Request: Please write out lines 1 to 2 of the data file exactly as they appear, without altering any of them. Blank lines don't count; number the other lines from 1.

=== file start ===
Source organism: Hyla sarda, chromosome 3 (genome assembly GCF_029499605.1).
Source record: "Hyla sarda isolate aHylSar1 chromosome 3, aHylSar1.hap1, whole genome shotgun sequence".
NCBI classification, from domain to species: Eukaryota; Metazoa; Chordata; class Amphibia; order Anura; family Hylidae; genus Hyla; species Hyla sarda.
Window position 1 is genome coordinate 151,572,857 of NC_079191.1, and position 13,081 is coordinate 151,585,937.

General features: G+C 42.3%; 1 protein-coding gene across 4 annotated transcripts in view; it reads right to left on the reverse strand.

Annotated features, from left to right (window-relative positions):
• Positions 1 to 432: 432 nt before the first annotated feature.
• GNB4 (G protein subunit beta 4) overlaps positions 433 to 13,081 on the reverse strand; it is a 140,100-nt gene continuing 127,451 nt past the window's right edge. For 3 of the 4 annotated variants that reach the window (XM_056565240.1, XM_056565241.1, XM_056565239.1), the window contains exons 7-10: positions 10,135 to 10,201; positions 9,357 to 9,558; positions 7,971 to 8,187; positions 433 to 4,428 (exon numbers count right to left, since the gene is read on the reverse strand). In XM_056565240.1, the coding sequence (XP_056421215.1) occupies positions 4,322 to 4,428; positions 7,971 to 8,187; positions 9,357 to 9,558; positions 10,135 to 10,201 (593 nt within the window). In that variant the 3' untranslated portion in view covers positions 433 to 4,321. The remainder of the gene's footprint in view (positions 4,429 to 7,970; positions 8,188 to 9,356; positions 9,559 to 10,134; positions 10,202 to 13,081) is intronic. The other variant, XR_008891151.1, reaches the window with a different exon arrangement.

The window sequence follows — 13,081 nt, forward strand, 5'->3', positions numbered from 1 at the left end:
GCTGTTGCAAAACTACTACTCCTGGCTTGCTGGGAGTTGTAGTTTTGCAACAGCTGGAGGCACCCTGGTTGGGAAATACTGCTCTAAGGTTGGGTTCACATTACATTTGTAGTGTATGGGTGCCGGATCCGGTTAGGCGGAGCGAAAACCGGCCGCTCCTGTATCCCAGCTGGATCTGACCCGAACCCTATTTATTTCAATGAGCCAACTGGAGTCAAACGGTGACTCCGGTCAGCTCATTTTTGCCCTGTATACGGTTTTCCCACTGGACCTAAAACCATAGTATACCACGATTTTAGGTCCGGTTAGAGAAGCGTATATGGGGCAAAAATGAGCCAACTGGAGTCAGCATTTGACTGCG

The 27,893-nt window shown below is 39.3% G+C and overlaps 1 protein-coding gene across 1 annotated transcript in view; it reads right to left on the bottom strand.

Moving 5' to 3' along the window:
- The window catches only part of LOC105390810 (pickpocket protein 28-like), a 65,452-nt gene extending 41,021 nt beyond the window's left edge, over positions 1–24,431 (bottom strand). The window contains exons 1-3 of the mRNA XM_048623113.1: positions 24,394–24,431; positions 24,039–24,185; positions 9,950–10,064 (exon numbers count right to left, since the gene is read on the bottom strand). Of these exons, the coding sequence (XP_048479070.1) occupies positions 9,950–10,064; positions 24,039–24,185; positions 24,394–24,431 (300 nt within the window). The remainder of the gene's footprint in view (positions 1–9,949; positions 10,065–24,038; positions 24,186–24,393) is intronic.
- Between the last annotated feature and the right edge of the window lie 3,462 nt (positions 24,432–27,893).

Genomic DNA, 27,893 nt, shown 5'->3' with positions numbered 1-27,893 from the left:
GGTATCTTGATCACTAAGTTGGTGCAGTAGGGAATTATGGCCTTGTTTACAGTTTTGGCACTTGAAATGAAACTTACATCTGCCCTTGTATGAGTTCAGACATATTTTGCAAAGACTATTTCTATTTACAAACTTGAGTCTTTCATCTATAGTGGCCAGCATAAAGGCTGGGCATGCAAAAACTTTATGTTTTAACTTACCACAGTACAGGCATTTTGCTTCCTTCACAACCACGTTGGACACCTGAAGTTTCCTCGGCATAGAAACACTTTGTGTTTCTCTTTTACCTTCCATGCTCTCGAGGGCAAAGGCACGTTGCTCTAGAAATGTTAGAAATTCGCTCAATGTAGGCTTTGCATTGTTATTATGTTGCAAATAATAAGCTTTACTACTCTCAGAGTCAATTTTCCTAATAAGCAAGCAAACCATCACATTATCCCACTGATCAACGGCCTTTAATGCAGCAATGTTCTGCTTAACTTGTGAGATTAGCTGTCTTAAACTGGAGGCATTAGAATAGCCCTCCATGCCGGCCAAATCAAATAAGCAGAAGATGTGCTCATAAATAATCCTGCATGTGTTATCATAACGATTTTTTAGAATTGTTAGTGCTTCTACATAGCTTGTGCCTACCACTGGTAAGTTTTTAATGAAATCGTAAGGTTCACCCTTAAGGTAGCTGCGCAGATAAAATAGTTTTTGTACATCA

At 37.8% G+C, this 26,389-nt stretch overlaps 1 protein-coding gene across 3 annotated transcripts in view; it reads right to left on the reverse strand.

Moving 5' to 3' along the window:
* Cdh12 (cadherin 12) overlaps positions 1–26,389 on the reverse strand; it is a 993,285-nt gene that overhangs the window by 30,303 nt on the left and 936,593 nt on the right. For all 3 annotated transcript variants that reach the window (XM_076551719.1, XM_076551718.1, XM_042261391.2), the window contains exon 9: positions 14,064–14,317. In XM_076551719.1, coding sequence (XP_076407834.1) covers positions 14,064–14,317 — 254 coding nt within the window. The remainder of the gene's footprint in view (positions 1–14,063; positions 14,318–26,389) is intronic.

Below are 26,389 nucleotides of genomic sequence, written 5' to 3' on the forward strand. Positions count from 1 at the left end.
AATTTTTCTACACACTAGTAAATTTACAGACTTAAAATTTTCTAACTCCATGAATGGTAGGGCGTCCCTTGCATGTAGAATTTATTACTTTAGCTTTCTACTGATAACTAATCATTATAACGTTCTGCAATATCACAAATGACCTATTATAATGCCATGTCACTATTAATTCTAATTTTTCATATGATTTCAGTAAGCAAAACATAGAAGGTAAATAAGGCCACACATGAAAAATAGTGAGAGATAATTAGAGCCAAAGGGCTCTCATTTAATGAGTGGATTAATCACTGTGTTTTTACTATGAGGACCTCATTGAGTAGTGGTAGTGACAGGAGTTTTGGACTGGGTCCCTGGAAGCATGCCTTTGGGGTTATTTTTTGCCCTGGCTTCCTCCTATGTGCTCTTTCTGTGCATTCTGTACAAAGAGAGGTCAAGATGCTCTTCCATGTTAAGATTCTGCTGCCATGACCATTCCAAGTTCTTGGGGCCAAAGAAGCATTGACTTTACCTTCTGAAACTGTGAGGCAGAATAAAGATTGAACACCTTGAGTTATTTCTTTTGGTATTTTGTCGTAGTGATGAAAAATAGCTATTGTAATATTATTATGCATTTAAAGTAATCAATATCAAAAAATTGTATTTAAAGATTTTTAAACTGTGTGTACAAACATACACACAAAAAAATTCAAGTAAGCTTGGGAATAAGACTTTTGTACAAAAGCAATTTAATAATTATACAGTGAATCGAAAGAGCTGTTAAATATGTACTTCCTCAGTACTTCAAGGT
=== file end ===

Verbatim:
Source organism: Hyla sarda, chromosome 3 (genome assembly GCF_029499605.1).
Source record: "Hyla sarda isolate aHylSar1 chromosome 3, aHylSar1.hap1, whole genome shotgun sequence".